Image by Marie Sjödin from Pixabay 
By Glenn Townes

After more than 30 years working as a journalist in both the Midwest and on the East coast, few things overwhelm me or leave me speechless. Granted, a lot of things make me angry, frustrated and in some cases, downright disgusted, seldom am I left so gobsmacked that instead of words and sentences, I can only mumble utterances and unkind expletives. That’s exactly what happened a few weeks ago when I saw the profile picture of a Facebook friend with the words,  “I thank God everyday for my family and President Donald Trump”–emblazoned across the front of a sweet, smiling and wholesome family portrait. Unable to maintain my usual composure, levelheadedness and journalistic objectivity, I frantically hit the delete, backspace and escape keys on the keyboard until the image vanished from the computer screen. I unfriended the now former Facebook friend!

As I look back, I know why I had such an angry and knee-jerk reaction to a seemingly innocent photo with what I guess, some people, not me, would see as a warm, humble,  and welcoming message. In some peculiar way, the image and its words reminded me of a time when people made it a point to be politically correct, at least in public, while cleverly masking their true feelings and thoughts. For example, I recall countless times when, as a young boy growing up in a mostly white working class central New Jersey town, people would tell my parents, “We’re not prejudiced! Some of our best friends are black people!” Even back then, I could read between the lines and knew what they were really trying to say.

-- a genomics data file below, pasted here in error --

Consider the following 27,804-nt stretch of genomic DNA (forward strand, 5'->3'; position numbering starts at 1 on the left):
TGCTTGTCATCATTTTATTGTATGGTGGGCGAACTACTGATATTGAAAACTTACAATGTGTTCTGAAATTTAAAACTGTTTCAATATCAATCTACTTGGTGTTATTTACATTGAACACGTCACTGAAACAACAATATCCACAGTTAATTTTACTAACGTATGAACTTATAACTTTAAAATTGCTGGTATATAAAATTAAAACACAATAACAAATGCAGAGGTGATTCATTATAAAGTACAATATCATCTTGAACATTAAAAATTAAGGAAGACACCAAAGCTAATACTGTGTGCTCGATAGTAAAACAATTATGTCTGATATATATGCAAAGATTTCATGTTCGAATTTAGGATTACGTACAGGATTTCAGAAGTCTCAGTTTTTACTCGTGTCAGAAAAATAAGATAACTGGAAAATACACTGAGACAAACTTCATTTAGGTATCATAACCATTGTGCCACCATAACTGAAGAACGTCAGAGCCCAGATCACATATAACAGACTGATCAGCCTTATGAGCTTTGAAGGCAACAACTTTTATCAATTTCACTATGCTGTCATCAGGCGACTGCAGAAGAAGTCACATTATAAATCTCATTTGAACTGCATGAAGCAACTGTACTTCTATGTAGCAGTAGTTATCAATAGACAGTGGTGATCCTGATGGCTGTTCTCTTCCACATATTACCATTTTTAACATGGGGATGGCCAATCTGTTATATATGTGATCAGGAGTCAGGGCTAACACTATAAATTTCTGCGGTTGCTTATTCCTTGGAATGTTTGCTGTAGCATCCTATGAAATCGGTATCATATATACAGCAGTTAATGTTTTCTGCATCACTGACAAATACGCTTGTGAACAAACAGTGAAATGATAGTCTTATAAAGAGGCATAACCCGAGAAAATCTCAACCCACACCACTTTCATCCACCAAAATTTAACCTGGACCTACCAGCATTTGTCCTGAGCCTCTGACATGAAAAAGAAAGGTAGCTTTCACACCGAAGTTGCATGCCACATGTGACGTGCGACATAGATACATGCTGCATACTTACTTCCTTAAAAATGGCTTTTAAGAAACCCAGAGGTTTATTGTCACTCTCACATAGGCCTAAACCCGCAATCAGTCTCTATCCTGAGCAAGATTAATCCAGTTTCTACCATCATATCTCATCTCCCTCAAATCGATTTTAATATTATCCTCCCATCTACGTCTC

Fast forward 50 years later, and people continue to make similar comments—although the verbiage has progressed and kept in-step with the times. In fact, someone made it a point recently to say to me, “Glenn, some of my best friends and co-workers are African American, Hispanic, Asian, Gay and Transgender people. How could anyone ever accuse me of being a racist?” At the time, I grimaced then contorted my face to make a fake smile and in the snarkiest voice I could muster, I said, “Oh, well if only your best friends are people of color and of alternative lifestyles, then surely you can’t be a bigot, who would think such a thing!”

As much as things change, they inevitably remain the same! By the way, I never did
re-friend my former Facebook friend. Perhaps, I will…like in November!

Leave a comment

Your email address will not be published. Required fields are marked *